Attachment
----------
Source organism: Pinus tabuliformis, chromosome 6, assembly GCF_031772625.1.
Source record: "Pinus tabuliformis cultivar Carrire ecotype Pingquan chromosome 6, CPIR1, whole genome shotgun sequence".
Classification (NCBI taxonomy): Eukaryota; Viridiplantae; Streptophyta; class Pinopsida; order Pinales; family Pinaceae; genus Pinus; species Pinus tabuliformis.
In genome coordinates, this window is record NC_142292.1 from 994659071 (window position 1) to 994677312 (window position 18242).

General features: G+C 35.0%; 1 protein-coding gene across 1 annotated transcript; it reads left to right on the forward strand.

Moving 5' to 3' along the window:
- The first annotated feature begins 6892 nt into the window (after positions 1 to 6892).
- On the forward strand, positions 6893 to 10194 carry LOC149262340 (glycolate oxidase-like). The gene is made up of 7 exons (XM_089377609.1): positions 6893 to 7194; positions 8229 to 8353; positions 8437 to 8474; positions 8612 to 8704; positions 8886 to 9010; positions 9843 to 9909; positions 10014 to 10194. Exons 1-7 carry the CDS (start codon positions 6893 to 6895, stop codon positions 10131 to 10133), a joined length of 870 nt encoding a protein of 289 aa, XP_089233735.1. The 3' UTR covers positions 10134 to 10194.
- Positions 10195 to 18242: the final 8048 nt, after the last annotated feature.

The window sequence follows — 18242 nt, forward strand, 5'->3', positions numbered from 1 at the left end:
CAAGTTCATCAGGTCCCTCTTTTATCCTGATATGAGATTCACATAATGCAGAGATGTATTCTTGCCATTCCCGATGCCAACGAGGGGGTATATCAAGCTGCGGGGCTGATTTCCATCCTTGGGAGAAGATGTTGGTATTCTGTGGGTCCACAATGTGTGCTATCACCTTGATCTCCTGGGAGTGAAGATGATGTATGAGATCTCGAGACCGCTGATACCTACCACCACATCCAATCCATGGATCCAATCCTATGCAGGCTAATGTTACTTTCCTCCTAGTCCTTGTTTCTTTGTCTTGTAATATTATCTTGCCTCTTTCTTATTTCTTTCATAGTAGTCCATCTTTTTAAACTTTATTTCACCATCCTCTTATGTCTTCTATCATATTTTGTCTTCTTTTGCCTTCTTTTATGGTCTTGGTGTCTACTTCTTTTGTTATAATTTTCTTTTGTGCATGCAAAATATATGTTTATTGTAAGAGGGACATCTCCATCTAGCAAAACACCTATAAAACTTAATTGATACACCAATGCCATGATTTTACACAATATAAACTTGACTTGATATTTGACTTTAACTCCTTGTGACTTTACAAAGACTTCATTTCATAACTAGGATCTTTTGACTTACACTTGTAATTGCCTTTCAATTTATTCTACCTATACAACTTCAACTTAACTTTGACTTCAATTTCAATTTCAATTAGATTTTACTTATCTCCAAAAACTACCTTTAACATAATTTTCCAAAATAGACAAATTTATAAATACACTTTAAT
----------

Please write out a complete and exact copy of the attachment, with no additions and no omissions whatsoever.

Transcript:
Source organism: Pinus tabuliformis, chromosome 6, assembly GCF_031772625.1.
Source record: "Pinus tabuliformis cultivar Carrire ecotype Pingquan chromosome 6, CPIR1, whole genome shotgun sequence".
Classification (NCBI taxonomy): Eukaryota; Viridiplantae; Streptophyta; class Pinopsida; order Pinales; family Pinaceae; genus Pinus; species Pinus tabuliformis.
In genome coordinates, this window is record NC_142292.1 from 994659071 (window position 1) to 994677312 (window position 18242).

General features: G+C 35.0%; 1 protein-coding gene across 1 annotated transcript; it reads left to right on the forward strand.

Moving 5' to 3' along the window:
- The first annotated feature begins 6892 nt into the window (after positions 1 to 6892).
- On the forward strand, positions 6893 to 10194 carry LOC149262340 (glycolate oxidase-like). The gene is made up of 7 exons (XM_089377609.1): positions 6893 to 7194; positions 8229 to 8353; positions 8437 to 8474; positions 8612 to 8704; positions 8886 to 9010; positions 9843 to 9909; positions 10014 to 10194. Exons 1-7 carry the CDS (start codon positions 6893 to 6895, stop codon positions 10131 to 10133), a joined length of 870 nt encoding a protein of 289 aa, XP_089233735.1. The 3' UTR covers positions 10134 to 10194.
- Positions 10195 to 18242: the final 8048 nt, after the last annotated feature.

The window sequence follows — 18242 nt, forward strand, 5'->3', positions numbered from 1 at the left end:
CAAGTTCATCAGGTCCCTCTTTTATCCTGATATGAGATTCACATAATGCAGAGATGTATTCTTGCCATTCCCGATGCCAACGAGGGGGTATATCAAGCTGCGGGGCTGATTTCCATCCTTGGGAGAAGATGTTGGTATTCTGTGGGTCCACAATGTGTGCTATCACCTTGATCTCCTGGGAGTGAAGATGATGTATGAGATCTCGAGACCGCTGATACCTACCACCACATCCAATCCATGGATCCAATCCTATGCAGGCTAATGTTACTTTCCTCCTAGTCCTTGTTTCTTTGTCTTGTAATATTATCTTGCCTCTTTCTTATTTCTTTCATAGTAGTCCATCTTTTTAAACTTTATTTCACCATCCTCTTATGTCTTCTATCATATTTTGTCTTCTTTTGCCTTCTTTTATGGTCTTGGTGTCTACTTCTTTTGTTATAATTTTCTTTTGTGCATGCAAAATATATGTTTATTGTAAGAGGGACATCTCCATCTAGCAAAACACCTATAAAACTTAATTGATACACCAATGCCATGATTTTACACAATATAAACTTGACTTGATATTTGACTTTAACTCCTTGTGACTTTACAAAGACTTCATTTCATAACTAGGATCTTTTGACTTACACTTGTAATTGCCTTTCAATTTATTCTACCTATACAACTTCAACTTAACTTTGACTTCAATTTCAATTTCAATTAGATTTTACTTATCTCCAAAAACTACCTTTAACATAATTTTCCAAAATAGACAAATTTATAAATACACTTTAAT